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Shari Lewis
1933 - 1998

Shari Lewis (born Phyllis Naomi Hurwitz) was a Peabody winning American ventriloquist, puppeteer, children's entertainer, television show host, dancer, singer, actress, author, and symphony conductor. She famously created and performed the sock puppet Lamb Chop, for Captain Kangaroo in March 1956 and then continued on the early seasons (1957–1959) of Hi Mom, a local morning television show which aired on WRCA-TV in New York City. She had one sister, Barbara, who was nine years younger. Her parents encouraged her to perform and her father, who had been named New York City's "official magician" by Mayor Fiorello H. La Guardia during the Great Depression, taught her to perform specialized magic acts by the age of 13.

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She also received instruction in acrobatics, baton twirling, juggling, ice skating, piano, and violin. In 1952, Lewis and her puppetry won first prize on the CBS television series Arthur Godfrey's Talent Scouts. She hosted several New York children's series through the decade. On July 5, 1953, Lewis made her television hosting debut on Facts N'Fun on NBC-owned WRCA-TV. The program was a variety show in which she engaged her viewers and studio audience members in games, hobbies, craft making, songs, stories, informational segments, interviews with guest performers and personalities. She also performed witty comedy skits with two ventriloquist's dummies, Samson and Taffy Twinkle. The one-hour show remained on the air until September 26, 1953.

She moved to WPIX in 1953 to replace Ted Steele as host of Kartoon Klub, which featured a variety format with a live studio audience. Lewis performed with Randy Rocket and Taffy Twinkle, and the program also featured reruns of Crusader Rabbit cartoons. Lewis won New York-area Emmy Awards for her work on Shariland and a succeeding series on WRCA-TV, Hi Mom (1957–1959), which introduced Charlie Horse, Hush Puppy, and Wing Ding. Lamb Chop, also appearing, had previously been introduced during Lewis's guest appearance on Captain Kangaroo in March 1956. NBC gave Lewis her first network program, The Shari Lewis Show, which debuted on October 1, 1960, replacing The Howdy Doody Show. The show ran until September 28, 1963. Lamb Chop, which was little more than a sock with eyes, served as a sassy alter-ego for Lewis.

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In 1961, she played title character Dulie Hudson in Watching Out for Dulie, a United States Steel Hour production. She occasionally guest-starred in TV shows such as Car 54, Where Are You?The Man from U.N.C.L.E., and Love, American Style. From the late 1960s until the early 1980s, she appeared in a number of British shows, such as the Val Doonican Show and the Royal Variety Performance. The faith-based video Lamb Chop's Special Chanukah was released in 1996 and received the Parents' Choice Award of the year. She wrote many books and produced 17 home videos. Lewis's other work included providing the voice of Princess Nida in the cartoon segment Arabian Knights, part of the 1968 series The Banana Splits Adventure Hour.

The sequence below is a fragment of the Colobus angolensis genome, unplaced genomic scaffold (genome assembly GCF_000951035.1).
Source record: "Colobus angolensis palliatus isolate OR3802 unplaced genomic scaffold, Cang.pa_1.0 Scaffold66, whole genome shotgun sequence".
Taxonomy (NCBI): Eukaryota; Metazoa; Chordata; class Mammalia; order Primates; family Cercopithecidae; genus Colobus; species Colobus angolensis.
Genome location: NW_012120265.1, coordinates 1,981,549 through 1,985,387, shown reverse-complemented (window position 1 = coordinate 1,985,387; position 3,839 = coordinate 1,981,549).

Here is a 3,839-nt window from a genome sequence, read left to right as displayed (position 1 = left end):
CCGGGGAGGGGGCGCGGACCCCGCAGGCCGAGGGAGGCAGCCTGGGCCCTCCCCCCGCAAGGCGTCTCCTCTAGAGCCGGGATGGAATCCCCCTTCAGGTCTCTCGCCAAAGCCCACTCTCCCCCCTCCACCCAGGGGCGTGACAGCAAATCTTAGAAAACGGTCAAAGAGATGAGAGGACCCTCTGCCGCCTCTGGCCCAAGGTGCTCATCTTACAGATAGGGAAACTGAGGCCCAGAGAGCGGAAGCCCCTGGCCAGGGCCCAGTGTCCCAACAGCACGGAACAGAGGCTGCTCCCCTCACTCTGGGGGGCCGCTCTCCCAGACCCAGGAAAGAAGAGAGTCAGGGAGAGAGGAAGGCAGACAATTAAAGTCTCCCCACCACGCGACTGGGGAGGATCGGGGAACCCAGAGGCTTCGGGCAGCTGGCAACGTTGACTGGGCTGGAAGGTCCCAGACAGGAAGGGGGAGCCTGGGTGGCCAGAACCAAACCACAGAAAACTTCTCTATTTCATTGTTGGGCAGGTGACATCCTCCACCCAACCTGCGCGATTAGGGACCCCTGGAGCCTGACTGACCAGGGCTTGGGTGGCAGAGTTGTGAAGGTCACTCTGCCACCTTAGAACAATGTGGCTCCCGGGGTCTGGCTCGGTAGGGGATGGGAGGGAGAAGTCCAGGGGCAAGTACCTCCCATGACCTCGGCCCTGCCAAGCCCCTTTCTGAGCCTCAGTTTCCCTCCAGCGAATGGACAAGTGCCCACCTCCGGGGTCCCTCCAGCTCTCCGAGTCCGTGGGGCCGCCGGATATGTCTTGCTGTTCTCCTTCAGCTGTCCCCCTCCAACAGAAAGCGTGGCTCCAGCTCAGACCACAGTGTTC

With her husband, Jeremy Tarcher, she co-wrote an episode for the original series of Star Trek, "The Lights of Zetar" (1969). Lewis wrote over 60 books for children. Lewis kept her surname from her first marriage to Stan Lewis (1932-1958). Her second husband was publisher Jeremy Tarcher (1932–2015). Lewis met Tarcher on the set of a radio show; they married a year later. They had a daughter, Mallory Tarcher. Mallory Tarcher wrote for the shows Lamb Chop's Play-Along and The Charlie Horse Music Pizza. She legally changed her last name to Lewis and took over her mother's work with Lamb Chop in 2000. Prior to her death, Shari Lewis sold the rights to Lamb Chop to DreamWorks (now part of NBCUniversal).

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Her daughter Mallory still owns the live performing rights to the Lamb Chop character. Lewis was treated for breast cancer in 1984. In June 1998, she was diagnosed with uterine cancer. She had a hysterectomy, but her doctors informed her that the cancer was inoperable and she was given six weeks to live. After recovering from the hysterectomy, she began chemotherapy at Cedars-Sinai Hospital. While undergoing chemotherapy, she developed viral pneumonia and died on the evening of August 2, 1998, at the age of 65.  A private funeral was held, and a public memorial was planned. The last episode of The Charlie Horse Music Pizza aired on January 17, 1999, on what would have been her 66th birthday.

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